Relatives of a young mother who died after a stem cell transplant at Wellington Hospital say medical staff did not do enough after she contracted a superbug.
Andrea Tabernacle, 30, died of multiple organ failure, toxic shock and leukaemia on December 2, 2009.
Her mother, Rozalia Biczo, wrote to the coroner in late 2010 and a coronial investigation was launched. The coroner investigated her death at an inquest in Wellington this week.
The Napier trainee nurse was infected with the antibiotic-resistant bacteria MRSA, and her finger had to be amputated.
"We've been to hell and back because of the events that unfolded," her mother, Rozalia Biczo, told The Dominion Post.
The hospital failed to screen Ms Tabernacle for MRSA - an oversight it admitted at the inquest. It also agreed that communication with the family could have been better.
But doctors said Ms Tabernacle had received the highest standard of care and that detecting MRSA earlier would not have changed the outcome.
While it is not clear how Ms Tabernacle contracted MRSA, doctors agreed it could have been during one of the many finger-prick tests done by nurses in the weeks before she died.
"When my daughter died they came into ICU and said to us, while she was lying there: 'Mistakes have been made'," Ms Biczo said. "While they admitted to those mistakes, they never said sorry. She suffered a treatment injury and they failed to have systems in place to protect her."
Ms Tabernacle, who had two young sons, was diagnosed with T-cell leukaemia-lymphoma and acute lymphoblastic leukaemia in June 2009.
After four months of intensive chemotherapy at Palmerston North Hospital, she was transferred to Wellington Hospital for the transplant on November 5.
Her health began to deteriorate on November 10 while she was recovering in the transplant unit.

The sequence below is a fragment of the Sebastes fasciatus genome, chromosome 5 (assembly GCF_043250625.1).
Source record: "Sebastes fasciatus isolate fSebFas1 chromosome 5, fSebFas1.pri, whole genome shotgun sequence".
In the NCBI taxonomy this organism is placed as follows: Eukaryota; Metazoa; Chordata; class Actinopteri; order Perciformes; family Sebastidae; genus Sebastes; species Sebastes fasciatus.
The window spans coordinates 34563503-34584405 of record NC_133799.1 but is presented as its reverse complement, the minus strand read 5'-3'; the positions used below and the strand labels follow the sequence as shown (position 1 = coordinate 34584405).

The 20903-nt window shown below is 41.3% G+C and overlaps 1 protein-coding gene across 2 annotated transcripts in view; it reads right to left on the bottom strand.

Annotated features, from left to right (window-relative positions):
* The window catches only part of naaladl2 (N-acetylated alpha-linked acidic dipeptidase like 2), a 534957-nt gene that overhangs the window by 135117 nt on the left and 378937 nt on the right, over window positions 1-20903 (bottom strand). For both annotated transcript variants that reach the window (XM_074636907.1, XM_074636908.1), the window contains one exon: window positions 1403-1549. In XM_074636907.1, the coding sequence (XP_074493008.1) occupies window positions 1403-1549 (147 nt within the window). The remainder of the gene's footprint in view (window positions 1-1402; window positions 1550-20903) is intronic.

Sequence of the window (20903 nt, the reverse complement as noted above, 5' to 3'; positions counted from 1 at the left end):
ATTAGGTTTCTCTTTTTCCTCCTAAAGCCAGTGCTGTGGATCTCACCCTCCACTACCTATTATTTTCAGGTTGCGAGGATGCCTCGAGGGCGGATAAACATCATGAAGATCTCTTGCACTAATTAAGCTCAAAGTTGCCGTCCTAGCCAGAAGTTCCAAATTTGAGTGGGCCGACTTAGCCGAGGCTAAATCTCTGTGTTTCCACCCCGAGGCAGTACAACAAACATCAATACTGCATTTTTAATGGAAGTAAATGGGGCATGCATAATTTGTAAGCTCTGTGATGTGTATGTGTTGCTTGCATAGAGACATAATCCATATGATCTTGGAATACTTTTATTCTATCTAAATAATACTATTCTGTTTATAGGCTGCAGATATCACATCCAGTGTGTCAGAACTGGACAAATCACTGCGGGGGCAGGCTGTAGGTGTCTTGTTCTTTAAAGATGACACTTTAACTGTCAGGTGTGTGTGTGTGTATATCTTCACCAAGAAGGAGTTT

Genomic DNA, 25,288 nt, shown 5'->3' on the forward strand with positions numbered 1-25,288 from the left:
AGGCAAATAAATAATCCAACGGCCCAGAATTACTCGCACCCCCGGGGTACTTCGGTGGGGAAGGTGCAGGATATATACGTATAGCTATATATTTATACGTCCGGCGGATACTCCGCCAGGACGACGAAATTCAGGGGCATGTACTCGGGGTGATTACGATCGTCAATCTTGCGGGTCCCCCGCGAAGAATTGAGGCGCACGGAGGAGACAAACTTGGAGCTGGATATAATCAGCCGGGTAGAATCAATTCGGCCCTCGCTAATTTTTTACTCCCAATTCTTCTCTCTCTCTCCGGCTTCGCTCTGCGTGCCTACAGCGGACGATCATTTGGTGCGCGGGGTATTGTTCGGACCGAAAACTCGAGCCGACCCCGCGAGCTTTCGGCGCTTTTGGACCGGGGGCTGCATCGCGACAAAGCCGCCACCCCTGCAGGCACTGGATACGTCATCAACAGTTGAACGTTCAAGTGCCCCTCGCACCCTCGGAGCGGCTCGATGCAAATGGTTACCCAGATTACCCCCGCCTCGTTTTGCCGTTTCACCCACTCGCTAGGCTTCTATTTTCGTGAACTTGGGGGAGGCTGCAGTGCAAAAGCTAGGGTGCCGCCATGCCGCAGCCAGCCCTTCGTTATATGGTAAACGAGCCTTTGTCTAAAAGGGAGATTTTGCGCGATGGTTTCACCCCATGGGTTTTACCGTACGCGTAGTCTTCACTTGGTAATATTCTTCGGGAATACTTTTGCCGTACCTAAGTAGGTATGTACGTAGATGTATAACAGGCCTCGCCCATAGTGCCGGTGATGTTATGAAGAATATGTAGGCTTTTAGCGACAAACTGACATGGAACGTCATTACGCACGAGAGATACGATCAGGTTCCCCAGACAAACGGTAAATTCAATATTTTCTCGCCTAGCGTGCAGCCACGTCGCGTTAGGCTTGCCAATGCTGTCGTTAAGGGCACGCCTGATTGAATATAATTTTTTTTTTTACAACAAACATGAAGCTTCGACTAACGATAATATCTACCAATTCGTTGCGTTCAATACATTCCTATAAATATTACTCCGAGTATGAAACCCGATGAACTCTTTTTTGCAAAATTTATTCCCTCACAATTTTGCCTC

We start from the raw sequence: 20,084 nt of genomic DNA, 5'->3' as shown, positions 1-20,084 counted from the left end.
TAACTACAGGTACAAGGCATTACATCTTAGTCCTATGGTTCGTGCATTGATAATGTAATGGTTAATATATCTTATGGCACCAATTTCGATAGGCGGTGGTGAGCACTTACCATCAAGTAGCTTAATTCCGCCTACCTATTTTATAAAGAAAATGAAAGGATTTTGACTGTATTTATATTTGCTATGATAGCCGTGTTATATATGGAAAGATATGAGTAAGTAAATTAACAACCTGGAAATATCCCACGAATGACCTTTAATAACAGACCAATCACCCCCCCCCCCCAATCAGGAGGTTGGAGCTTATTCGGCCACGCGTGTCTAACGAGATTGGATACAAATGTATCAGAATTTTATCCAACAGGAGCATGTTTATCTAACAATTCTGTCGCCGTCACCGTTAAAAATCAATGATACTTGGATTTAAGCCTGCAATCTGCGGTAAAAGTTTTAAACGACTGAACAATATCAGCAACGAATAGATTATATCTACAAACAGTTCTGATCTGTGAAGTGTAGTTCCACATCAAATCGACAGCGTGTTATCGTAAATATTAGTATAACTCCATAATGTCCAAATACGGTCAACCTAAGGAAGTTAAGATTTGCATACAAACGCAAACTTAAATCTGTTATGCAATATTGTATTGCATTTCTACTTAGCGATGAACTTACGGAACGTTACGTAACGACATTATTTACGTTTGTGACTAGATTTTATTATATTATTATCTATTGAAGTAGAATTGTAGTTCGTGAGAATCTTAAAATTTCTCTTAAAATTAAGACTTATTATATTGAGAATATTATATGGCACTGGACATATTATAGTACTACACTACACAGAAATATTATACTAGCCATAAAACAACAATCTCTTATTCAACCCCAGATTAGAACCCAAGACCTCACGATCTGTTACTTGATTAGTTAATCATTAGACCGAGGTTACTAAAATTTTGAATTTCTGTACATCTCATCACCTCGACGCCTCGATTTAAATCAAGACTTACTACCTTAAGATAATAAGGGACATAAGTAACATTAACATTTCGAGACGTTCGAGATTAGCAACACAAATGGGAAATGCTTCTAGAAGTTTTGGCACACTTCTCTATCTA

The pain in her finger was increasing, but no specific tests were ordered.
Ms Biczo arrived in Wellington on November 14 to find her daughter gravely ill.
Her finger had begun to go black, she was retaining fluid around her neck, and she was struggling to breathe. "When I saw her, I panicked. I couldn't believe she was still in the ward."
At the inquest, Ms Biczo criticised the hospital for failing to screen her daughter for MRSA, for not taking her to ICU earlier and for not amputating her finger sooner.
She was also concerned about protocol around finger-pricking, which she claimed was how Ms Tabernacle contracted MRSA.
"If she hadn't suffered the finger-prick, I'm absolutely certain Andrea would have survived the transplant. I was able to prove that her body was accepting the stem cell transplant," she told The Dominion Post.
Ms Biczo, who is a nurse in Hawke's Bay, told the coroner that she had witnessed ward nurses doing finger-pricks without cleaning the skin.
Clinical leader of haematology Dr John Carter told the coroner there was no way of knowing whether this was how Ms Tabernacle got MRSA, but she was not screened for it when she should have been.
Had it been detected earlier, however, it would not have changed her treatment or outcome.
Dr Carter said an earlier transfer to ICU was not needed as staff in the unit had the skills to deal with her situation.
At the inquest, Ms Biczo criticised how doctors explained the 10-20 per cent risk of dying after the transplant.
Ms Tabernacle perceived this risk was low, when it was high.
She was also of the belief that her case would be used for research, when it was not.
Coroner Ian Smith said communication between medical staff and the family was an issue, but was not uncommon in cases like this.
ICU clinical leader Shawn Sturland told the coroner it was hospital policy to ask family to leave a patient's bedside during ward rounds and he had kept Ms Biczo informed during the ordeal.
Ms Biczo said doctors had ignored her pleas to amputate the finger earlier, but Dr Sturland said there were concerns about Ms Tabernacle surviving surgery.
By the time they operated on November 18, the chance of her surviving was slim.
Dr Sturland confirmed he had told Ms Biczo her daughter had been "harmed under care".
ACC took 12 months to approve a treatment injury claim.
Mr Smith reserved his findings.
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